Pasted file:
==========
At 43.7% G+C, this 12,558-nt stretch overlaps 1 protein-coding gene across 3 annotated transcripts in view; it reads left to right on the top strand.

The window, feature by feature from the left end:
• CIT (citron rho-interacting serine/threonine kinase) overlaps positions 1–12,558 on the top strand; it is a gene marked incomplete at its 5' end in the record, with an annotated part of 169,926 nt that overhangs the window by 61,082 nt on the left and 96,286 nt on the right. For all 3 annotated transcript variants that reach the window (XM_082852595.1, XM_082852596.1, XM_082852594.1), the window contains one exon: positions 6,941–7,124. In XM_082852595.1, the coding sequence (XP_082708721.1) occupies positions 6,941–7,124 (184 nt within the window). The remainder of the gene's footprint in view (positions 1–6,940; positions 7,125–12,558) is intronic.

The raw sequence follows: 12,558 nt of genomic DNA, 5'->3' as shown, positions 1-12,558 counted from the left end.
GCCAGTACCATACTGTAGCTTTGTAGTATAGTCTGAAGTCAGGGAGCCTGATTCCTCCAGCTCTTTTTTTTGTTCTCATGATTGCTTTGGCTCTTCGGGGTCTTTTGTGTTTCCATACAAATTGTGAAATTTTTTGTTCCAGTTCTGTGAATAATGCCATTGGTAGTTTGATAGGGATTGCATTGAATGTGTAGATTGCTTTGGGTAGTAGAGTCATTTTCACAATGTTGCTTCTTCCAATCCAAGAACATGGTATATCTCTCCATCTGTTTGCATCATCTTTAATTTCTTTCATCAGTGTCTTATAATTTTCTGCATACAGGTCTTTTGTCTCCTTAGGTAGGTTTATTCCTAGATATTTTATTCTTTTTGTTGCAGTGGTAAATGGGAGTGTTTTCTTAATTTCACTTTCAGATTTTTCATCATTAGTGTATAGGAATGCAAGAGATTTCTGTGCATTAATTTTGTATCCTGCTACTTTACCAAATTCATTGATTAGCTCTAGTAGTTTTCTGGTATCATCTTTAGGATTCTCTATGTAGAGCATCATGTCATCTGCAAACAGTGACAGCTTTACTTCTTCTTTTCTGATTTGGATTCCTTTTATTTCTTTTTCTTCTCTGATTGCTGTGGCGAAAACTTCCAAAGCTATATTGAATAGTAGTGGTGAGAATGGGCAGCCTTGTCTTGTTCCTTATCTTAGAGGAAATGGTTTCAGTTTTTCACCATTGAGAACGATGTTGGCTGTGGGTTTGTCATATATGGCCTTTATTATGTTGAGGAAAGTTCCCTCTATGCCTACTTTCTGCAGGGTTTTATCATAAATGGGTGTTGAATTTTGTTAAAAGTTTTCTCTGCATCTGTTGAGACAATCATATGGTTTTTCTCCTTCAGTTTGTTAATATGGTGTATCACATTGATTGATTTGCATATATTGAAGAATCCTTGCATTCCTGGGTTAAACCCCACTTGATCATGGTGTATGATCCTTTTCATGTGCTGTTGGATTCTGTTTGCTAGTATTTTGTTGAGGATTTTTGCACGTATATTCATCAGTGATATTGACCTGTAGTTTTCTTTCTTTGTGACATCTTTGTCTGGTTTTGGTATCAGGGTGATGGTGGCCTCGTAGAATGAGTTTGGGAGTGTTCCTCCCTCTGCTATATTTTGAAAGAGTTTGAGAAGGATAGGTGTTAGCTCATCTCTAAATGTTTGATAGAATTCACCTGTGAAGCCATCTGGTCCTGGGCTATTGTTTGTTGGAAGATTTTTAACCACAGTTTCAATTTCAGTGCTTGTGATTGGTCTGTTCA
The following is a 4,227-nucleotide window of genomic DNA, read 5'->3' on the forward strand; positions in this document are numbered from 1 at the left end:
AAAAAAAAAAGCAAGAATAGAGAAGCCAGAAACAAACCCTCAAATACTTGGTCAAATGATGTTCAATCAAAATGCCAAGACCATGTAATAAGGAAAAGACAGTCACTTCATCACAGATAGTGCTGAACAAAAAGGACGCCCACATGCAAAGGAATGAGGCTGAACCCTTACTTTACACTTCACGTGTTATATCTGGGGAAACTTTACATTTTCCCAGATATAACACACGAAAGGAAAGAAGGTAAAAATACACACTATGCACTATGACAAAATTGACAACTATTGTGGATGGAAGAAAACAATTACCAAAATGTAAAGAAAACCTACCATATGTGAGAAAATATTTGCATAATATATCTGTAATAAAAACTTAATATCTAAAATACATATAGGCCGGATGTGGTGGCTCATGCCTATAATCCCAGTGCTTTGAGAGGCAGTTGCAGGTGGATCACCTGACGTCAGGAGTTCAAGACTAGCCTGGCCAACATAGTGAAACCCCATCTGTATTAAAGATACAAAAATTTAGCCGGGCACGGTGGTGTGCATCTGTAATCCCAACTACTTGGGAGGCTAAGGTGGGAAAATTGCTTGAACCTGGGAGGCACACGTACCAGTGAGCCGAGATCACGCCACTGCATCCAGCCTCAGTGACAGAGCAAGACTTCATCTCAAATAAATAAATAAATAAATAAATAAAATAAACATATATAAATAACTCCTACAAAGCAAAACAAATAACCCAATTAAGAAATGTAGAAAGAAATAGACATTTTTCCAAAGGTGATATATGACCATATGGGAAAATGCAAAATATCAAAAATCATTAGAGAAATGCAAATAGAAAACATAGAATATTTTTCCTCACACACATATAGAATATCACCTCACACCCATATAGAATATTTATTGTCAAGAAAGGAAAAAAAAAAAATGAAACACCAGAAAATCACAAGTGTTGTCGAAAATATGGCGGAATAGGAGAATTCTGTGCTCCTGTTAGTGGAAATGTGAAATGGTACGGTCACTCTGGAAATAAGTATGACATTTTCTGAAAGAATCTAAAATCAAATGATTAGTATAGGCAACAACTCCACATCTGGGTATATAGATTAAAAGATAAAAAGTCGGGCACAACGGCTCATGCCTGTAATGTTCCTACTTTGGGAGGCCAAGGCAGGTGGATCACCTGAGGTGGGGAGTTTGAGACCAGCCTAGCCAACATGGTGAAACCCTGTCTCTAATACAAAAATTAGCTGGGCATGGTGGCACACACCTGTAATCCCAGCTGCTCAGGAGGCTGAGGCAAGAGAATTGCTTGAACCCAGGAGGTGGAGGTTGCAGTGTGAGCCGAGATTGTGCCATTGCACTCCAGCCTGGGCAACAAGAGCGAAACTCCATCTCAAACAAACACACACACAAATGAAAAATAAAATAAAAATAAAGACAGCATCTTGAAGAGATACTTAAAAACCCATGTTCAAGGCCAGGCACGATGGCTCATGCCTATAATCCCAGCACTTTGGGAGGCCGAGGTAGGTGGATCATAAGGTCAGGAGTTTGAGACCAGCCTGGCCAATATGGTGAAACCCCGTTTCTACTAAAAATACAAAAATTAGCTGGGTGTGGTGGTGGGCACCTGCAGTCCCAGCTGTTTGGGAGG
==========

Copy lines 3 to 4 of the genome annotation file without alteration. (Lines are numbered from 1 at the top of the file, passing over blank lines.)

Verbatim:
• CIT (citron rho-interacting serine/threonine kinase) overlaps positions 1–12,558 on the top strand; it is a gene marked incomplete at its 5' end in the record, with an annotated part of 169,926 nt that overhangs the window by 61,082 nt on the left and 96,286 nt on the right. For all 3 annotated transcript variants that reach the window (XM_082852595.1, XM_082852596.1, XM_082852594.1), the window contains one exon: positions 6,941–7,124. In XM_082852595.1, the coding sequence (XP_082708721.1) occupies positions 6,941–7,124 (184 nt within the window). The remainder of the gene's footprint in view (positions 1–6,940; positions 7,125–12,558) is intronic.

The raw sequence follows: 12,558 nt of genomic DNA, 5'->3' as shown, positions 1-12,558 counted from the left end.